Vidal’s writing is witty while it reveals how much—and how little—America has changed in 200 years.

Burr by Gore Vidal
Ballantine Books, © 1973, [paper] p. 564 p.
1973 bestseller #5. My grade: A

© 2018 Linda Gorton Aragoni

Reviewer’s note: Get the hardbound edition. The yellowed pages of the paperback were painful to read.

54-40 or Fight has lost its power to excite

You can not tell how large a trouble may be started by a small politician.

Emerson Hough’s 54-40 or Fight takes a great story and renders it dull as dishwater.

The story is told by Nicholas Trist, confidential aide to John C. Calhoun. It opens as Calhoun becomes Secretary of State in President Tyler’s cabinet.


54-40 or Fight by Emerson Hough

Arthur I. Keller, illus.  A. L. Burt Co. 1909 bestseller #7. Project Gutenberg EBook #14355. My grade: C+.


Calhoun believes it is in America’s interests to annex Texas, which has declared its independence of Mexico. Calhoun would also like to get the entire Oregon Territory for the US, including land above the 49th parallel—if it can be done without fighting Britain.

Britain would like to get access to Texas’s cotton and silver if it can do so. And Britain wants to hold on to Oregon for its valuable fur trade.

Mexico wants to hang on to Texas.

Texas President Sam Houston would like to make Texas a nation to rival the US.

And Americans on each side of the Mason-Dixon line fear what could happen if a slave-holding Texas becomes a state.

The historical facts need no glamorous double-agent to make them exciting.

They do, however, need better context to be intelligible to today’s reader.

The real life Nicholas Trist studied law under Thomas Jefferson and married Jefferson’s granddaughter.

In defiance of orders from the President, Trist negotiated the treaty which ended the Mexican-American War and added Arizona, New Mexico, and parts of three other states to the U.S.

Trist reflects:

Now our flag floats on the Columbia and on the Rio Grande. I am older now, but when I think of that scene, I wish that flag might float yet freer; and though the price were war itself, that it might float over a cleaner and a nobler people, over cleaner and nobler rulers, more sensible of the splendor of that heritage of principle which should be ours.

©2015 Linda Gorton Aragoni

The Captain from Castile finds love in a nasty era

The eponymous captain from Castile is Pedro de Vargus, a handsome young cavalier from a distinguished Spanish family of modest circumstances.

Pedro has taken Luisa de Carvajal as his lady, but the spirited serving wench Catana Perez has her sights on Pedro as well.


The Captain from Castile by Samuel Shellabarger

Blakiston, 1945. 503 pages. 1945 bestseller # 8. My Grade: B.


Masts of replica of 16th century Spanish ship
The ship in which Pedro de Vargus sailed to Spain’s New World colonies probably looked much like this replica.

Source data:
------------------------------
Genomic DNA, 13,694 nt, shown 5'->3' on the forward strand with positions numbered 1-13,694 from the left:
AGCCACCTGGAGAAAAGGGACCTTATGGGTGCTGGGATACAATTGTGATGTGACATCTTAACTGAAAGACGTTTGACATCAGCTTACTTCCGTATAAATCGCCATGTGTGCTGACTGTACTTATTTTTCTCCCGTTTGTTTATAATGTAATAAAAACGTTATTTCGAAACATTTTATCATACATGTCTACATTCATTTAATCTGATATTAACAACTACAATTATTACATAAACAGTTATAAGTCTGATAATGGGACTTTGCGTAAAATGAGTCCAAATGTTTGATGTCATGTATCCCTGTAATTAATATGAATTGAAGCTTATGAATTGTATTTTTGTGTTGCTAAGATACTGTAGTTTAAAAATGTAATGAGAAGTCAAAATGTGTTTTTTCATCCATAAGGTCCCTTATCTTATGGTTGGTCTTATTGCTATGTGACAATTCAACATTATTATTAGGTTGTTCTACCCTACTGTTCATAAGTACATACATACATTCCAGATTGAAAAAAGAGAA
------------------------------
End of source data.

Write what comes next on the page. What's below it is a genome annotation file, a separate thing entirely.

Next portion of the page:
In 1518, Pedro sails for the Caribbean, followed soon by Cantana.

Hernando Cortes is raising an army to invade Mexico, contrary to the orders of the Spanish Governor of Cuba.

Pedro distinguishes himself in the campaigns to conquer, convert and loot the natives.

Cortes sends Pedro back to Spain to persuade the Crown to support further colonization. Pedro has trunks full of golden persuaders to use.

Pedro barely sets foot in Spain before he’s arrested.

He has to use his wits and his sword to save himself and his family, serve his General, and get the girl he truly loves.

Samuel Shellabarger keeps his focus on the story, refusing to make the novel into a history book. Without knowing a bit about 16th century history, however, readers will find it difficult to understand the plot.

The characters and general outline of this novel are romance staples. Its selling point is its setting: Shellabarger makes the Spanish Inquisition and Spain’s conquest of the Aztecs truly repugnant.

© 2015 Linda Gorton Aragoni

Photo credit: The still photo is from a video of El Galeon, a 16th century replica Spanish sailing ship,  docked in New York Harbor.   The 2 minute video is at   https://www.youtube.com/watch?v=B5U0CC4uxHQ

Ship of Fools is vehicle for unpleasant truths

Ship of Fools is not a pleasant story, but Katherine Anne Porter’s rendition of the ship of the world voyaging to certain disaster makes compelling reading.

A German ship, the Vera, leaves Veracruz, Mexico, for Bremerhaven, Germany Aug. 22, 1931. Most of the first class passengers are ex-patriots returning home. They are joined by a sprinkling of students going to study in Europe, tourists, Catholic priests, and an aging Spanish Contessa who has been deported from Cuba for political reasons.

In steerage are 876 Spanish agricultural workers being deported from Cuba because the sugar industry in which they worked has failed.

Despite the number of characters, Porter makes them distinctive individuals. Each elicits , if not sympathy, at least a measure of understanding.

Being confined in a small ship for 27 days brings out the cruelty and bigotry of individuals. National and religious biases are magnified. All leave the ship with relief at finally being home in a familiar, comfortable place.

Readers see what the voyagers do not: home will not be better. Europe will soon be torn apart by cruelty and bigotry on a colossal scale, yet World War II will change nothing. People will remain blind to any interests but their own.

Ship of Fools
Katherine Anne Porter
Little, Brown 1962
497 pages
 1962 #1
My grade B+
© 2012 Linda Gorton Aragoni